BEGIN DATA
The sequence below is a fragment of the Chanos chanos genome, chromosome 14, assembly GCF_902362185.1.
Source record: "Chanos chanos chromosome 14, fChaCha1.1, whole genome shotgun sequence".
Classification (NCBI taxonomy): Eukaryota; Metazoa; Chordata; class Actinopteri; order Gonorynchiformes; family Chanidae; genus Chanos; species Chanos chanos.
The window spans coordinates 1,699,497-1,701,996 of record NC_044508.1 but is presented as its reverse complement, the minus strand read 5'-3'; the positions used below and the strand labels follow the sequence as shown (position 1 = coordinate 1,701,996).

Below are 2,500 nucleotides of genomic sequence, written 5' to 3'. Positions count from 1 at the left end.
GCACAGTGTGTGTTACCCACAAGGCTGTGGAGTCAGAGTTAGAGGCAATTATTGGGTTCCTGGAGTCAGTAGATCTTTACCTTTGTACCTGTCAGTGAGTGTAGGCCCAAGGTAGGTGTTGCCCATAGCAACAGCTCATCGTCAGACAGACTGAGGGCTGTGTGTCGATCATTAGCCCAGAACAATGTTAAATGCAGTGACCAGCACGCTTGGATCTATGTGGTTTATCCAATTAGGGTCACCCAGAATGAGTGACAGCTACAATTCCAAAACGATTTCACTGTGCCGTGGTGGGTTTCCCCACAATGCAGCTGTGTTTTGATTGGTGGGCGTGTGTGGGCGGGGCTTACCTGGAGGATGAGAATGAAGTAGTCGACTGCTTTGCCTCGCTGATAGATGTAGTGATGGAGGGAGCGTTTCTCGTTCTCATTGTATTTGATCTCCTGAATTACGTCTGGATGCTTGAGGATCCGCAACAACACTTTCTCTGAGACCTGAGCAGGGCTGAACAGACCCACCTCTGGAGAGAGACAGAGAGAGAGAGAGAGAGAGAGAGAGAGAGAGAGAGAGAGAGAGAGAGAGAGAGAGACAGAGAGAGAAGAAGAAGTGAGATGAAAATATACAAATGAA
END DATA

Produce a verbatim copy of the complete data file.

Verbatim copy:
The sequence below is a fragment of the Chanos chanos genome, chromosome 14, assembly GCF_902362185.1.
Source record: "Chanos chanos chromosome 14, fChaCha1.1, whole genome shotgun sequence".
Classification (NCBI taxonomy): Eukaryota; Metazoa; Chordata; class Actinopteri; order Gonorynchiformes; family Chanidae; genus Chanos; species Chanos chanos.
The window spans coordinates 1,699,497-1,701,996 of record NC_044508.1 but is presented as its reverse complement, the minus strand read 5'-3'; the positions used below and the strand labels follow the sequence as shown (position 1 = coordinate 1,701,996).

Below are 2,500 nucleotides of genomic sequence, written 5' to 3'. Positions count from 1 at the left end.
GCACAGTGTGTGTTACCCACAAGGCTGTGGAGTCAGAGTTAGAGGCAATTATTGGGTTCCTGGAGTCAGTAGATCTTTACCTTTGTACCTGTCAGTGAGTGTAGGCCCAAGGTAGGTGTTGCCCATAGCAACAGCTCATCGTCAGACAGACTGAGGGCTGTGTGTCGATCATTAGCCCAGAACAATGTTAAATGCAGTGACCAGCACGCTTGGATCTATGTGGTTTATCCAATTAGGGTCACCCAGAATGAGTGACAGCTACAATTCCAAAACGATTTCACTGTGCCGTGGTGGGTTTCCCCACAATGCAGCTGTGTTTTGATTGGTGGGCGTGTGTGGGCGGGGCTTACCTGGAGGATGAGAATGAAGTAGTCGACTGCTTTGCCTCGCTGATAGATGTAGTGATGGAGGGAGCGTTTCTCGTTCTCATTGTATTTGATCTCCTGAATTACGTCTGGATGCTTGAGGATCCGCAACAACACTTTCTCTGAGACCTGAGCAGGGCTGAACAGACCCACCTCTGGAGAGAGACAGAGAGAGAGAGAGAGAGAGAGAGAGAGAGAGAGAGAGAGAGAGAGAGAGAGAGAGACAGAGAGAGAAGAAGAAGTGAGATGAAAATATACAAATGAA